Oklahoma Officials Endorse Nitrogen Executions As ‘Humane,’ But Some Medical Experts Aren’t Sure

Stateimpact Oklahoma

Quinton Chandler

Oklahoma wants to go where no state has gone before: Executing death row inmates with nitrogen gas. Officials say nitrogen will bring quick, painless deaths, but the research is slim — and it has never been used in U.S. executions.

The case for nitrogen hypoxia sounds simple. Nitrogen is already in the air we breathe, but, as long as humans get the right mix, nitrogen is safe. The state wants to make death row inmates breathe pure nitrogen.

State Sen. Ervin Yen, R-Oklahoma City, is a cardiac anesthesiologist who signed his name to the bill that made nitrogen hypoxia a legal execution method in 2015. He says the inmates would die from “lack of oxygen,” not exposure to nitrogen. . . [Full text]

UN Bureaucrats Push Full Steam Ahead for Abortion, Slam Breaks on Euthanasia

Experts a seek to limit freedom of conscience for  medical professionals

Center for Family and Human Rights

Stefanno Gennarini

NEW YORK, April 13 (C-Fam) “Sexual and reproductive health and rights are integral to the dignity of women and girls,” said Deputy High Commissioner for Human Rights Kate Gilmore at a gathering of UN experts and bureaucrats in Geneva last month.

Gilmore invited some thirty international experts of two UN human rights treaty monitoring committees to “confront” the UN General Assembly and “defy” UN member states which have repeatedly refused to recognize an international right to abortion.

“This is not a time for optimism. This is not a time for hope. This is a time for courage,” Gilmore said. Egging on the experts, she said that the limitations that member states had placed on their power and resources were a “pernicious intentional effort to counter your authority, to minimize the reach of your responsibilities, and dilute the authority with which you speak.” . . .[Full Text]

Loss of right to conscience costing NHS new midwives it needs

Catholic Universe-The Catholic Times

Nick Benson

Pro-life groups have claimed that the recent drop in applications to midwifery courses could be rectified by enshrining conscientious objection.

Recent figures show that there has been a 35 per cent drop in the number of applicants to midwifery courses since 2013. The Royal College of Midwives (RCM), which analysed the latest Ucas data for England, said the biggest reduction was in those aged 21 or over.

In 2013, more than 12,000 people aged over 21 applied for a midwifery course in England, but by 2017 that figure had dropped to just 6,700 – a decrease of 45 per cent. . . [Full text]

Obstetricians and Gynaecologists to hold meeting on abortion

Doctors to discuss proposed abortion legislation but opposing views likely to surface

The Irish Times

Marie O’Halloran

The Institute of Obstetricians and Gynaecologists will hold an extraordinary general meeting on Friday to discuss the Government’s proposed abortion legislation.

Divergence of views on abortion proposals is expected to arise but chairman of the institute Dr Peter Boylan rejected a claim made by retired obstetrician Dr Eamon McGuinness that there was “possibly a little dispute” on the executive about the decision to support repeal of the Eighth Amendment.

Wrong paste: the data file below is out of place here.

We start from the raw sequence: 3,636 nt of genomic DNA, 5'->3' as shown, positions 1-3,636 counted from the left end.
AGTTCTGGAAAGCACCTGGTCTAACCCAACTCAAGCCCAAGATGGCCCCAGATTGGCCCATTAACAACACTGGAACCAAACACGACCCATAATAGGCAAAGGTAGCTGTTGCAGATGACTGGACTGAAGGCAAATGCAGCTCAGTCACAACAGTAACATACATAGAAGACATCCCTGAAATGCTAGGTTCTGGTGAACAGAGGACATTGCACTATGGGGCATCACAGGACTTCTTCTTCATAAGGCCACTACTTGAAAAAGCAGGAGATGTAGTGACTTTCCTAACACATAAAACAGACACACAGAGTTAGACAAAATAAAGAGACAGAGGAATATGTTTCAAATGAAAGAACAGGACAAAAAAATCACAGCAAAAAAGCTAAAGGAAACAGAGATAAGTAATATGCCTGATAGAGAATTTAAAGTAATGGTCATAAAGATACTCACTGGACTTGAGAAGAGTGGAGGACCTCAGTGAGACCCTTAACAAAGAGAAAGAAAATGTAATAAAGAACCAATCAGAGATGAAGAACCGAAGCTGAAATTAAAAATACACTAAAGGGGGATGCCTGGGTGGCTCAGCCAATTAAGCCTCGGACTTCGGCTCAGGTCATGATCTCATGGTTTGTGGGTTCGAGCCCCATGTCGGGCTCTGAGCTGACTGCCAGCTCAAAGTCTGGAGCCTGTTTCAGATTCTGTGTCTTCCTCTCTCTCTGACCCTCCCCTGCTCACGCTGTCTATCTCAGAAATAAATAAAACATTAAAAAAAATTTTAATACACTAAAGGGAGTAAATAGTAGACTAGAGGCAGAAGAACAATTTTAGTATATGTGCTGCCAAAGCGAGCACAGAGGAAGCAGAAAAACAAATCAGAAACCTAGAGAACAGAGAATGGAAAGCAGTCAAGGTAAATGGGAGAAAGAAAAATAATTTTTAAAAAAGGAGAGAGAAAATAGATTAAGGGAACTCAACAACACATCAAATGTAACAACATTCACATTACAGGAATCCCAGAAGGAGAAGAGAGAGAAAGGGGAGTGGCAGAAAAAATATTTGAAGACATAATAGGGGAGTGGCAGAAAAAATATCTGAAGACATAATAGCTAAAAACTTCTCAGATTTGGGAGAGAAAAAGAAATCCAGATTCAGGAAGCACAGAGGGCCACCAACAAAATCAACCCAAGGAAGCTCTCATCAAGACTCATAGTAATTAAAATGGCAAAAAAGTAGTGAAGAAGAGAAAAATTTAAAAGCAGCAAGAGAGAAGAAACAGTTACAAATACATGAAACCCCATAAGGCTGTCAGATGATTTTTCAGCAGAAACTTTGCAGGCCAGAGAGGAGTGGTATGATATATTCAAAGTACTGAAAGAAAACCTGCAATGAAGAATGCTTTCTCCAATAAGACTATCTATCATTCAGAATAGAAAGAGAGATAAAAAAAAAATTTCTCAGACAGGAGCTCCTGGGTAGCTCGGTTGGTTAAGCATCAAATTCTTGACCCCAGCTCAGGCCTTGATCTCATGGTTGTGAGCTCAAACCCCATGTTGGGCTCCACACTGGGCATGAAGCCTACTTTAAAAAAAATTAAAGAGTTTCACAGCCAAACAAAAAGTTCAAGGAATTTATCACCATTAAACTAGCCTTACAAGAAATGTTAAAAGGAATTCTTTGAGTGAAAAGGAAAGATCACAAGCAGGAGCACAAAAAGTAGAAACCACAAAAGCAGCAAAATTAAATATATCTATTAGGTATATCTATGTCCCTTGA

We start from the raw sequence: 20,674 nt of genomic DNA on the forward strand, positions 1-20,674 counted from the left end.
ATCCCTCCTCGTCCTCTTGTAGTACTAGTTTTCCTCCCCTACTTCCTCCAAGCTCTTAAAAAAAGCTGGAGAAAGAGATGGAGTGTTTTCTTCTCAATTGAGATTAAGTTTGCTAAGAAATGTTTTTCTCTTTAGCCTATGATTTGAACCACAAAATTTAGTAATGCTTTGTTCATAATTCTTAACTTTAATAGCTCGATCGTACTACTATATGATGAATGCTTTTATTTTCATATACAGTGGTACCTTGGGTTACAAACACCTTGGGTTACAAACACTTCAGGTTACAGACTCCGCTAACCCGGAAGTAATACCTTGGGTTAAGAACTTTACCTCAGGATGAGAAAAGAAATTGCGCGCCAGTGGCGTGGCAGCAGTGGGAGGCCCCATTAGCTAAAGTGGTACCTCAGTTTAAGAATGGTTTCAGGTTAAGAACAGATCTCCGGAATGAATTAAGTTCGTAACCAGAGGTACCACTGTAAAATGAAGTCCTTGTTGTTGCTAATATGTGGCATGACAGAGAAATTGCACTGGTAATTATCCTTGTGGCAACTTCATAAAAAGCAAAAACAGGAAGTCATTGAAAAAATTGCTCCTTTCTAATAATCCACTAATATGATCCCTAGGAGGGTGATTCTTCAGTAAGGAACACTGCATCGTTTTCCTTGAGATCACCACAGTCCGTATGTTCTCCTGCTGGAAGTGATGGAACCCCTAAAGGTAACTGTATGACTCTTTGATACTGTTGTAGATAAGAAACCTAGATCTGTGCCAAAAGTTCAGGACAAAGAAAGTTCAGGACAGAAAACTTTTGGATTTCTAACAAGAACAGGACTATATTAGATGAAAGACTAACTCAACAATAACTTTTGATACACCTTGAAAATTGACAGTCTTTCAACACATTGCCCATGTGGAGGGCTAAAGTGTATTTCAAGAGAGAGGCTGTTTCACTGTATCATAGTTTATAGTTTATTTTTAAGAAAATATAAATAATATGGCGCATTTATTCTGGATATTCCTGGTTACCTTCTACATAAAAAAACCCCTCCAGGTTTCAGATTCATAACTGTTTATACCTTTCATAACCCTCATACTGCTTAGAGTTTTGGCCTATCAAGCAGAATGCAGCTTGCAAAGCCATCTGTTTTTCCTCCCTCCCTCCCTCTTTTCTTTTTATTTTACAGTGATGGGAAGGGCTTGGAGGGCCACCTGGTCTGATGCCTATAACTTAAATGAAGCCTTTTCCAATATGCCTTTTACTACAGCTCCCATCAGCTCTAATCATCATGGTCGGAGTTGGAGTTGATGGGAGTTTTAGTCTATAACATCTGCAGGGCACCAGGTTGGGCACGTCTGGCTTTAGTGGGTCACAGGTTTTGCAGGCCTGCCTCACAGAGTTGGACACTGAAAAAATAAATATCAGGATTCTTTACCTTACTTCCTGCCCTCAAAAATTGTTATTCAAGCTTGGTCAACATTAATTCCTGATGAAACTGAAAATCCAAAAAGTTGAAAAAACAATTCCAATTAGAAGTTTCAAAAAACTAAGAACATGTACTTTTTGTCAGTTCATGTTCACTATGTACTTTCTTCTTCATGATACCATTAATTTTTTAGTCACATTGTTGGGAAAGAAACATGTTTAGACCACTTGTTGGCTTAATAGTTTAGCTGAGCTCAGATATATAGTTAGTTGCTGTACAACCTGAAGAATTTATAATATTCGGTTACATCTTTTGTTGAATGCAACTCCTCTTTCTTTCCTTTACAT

Dr Boylan said 19 of the executive’s approximately 25 members attended the executive meeting at which the decision was made to support repeal of the Eighth Amendment.

“Everybody voted in favour of the institute being in favour of repeal. There was one abstention but nobody voted against it,” he said.

Medical myths about Eighth Amendment must be challenged

Campaign of fear and misinformation has been deployed to tarnish reputation of Irish medicine

Irish Times

Eamon McGuinness

The State acknowledges the right to life of the unborn and, with due regard to the equal right to life of the mother, guarantees in its laws to respect, and, as far as practicable, by its laws to defend and vindicate that right.’

Those words were inserted into our Constitution by the Irish people in 1983. As a consultant obstetrician, and later as chairman of the Institute of Obstetricians and Gynaecologists, I served Irish women and their children under the auspices of the Eighth Amendment.

It should be a matter of some national pride that Ireland, in that time, has been one of the safest places on earth to be a pregnant woman, and one of the safest places in the world to be an unborn child.

In recent times, a sustained campaign has been waged by some people, including several of my colleagues in obstetrics and gynaecology, to suggest that the words at the beginning of this article put women’s lives at risk.

If that were true, I myself would be leading the charge to have them expunged from the Constitution. A constitutional restriction on my ability, or the ability of any of my colleagues, to save the life of a pregnant woman would indeed be intolerable. Let me therefore be clear: no such restriction exists.

The Eighth Amendment has one medical effect only: it prevents Irish doctors from deliberately, as an elective matter, causing the death of an unborn child. It awards to the child in the womb the right to have their life protected in Irish hospitals, in Irish GP surgeries, and in Irish operating theatres.

That right does not restrict doctors from acting to save the life of a woman where a serious complication arises. . . . [Full text]

Declaration in Support of Conscientious Objection in Health Care

Introduction

The Declaration and associated texts you find here are my attempt, as a concerned academic, to provide a platform for the public support of freedom of conscience in health care.

Please read all of the material here. If you agree with the Declaration overall – even if you disagree with or are neutral on various details – I encourage you to add your electronic signature as a demonstration of support.

Signatures from health care professionals and academics in related fields are especially welcome, but you are encouraged to sign simply if you share my concerns and agree with the general way I have expressed them. You do not need an institutional affiliation, professional title, or any particular background. The more signatures this Declaration obtains, the more likely it is to come to the attention of policy makers and people who can amplify the message.

The texts ancillary to the Declaration are not part of its contents; they simply explain how I see and interpret the issues raised in the Declaration, and how I would like to see policy develop. By signing the Declaration, you do not indicate support for anything I say in the ancillary texts.

You will be asked only for your name, professional title (if you have one), institutional affiliation (if you have one), email address, and the country in which you reside. I may use your email occasionally to send you information about the Declaration, such as media coverage, but I will not use your email address for any other purpose. You will not be asked be involved in any other activity. The information you provide will be used solely to represent support for freedom of conscience in health care to professionals in the field (both clinical and academic), policy makers, and other interested parties who might be able to help with the promotion of this issue.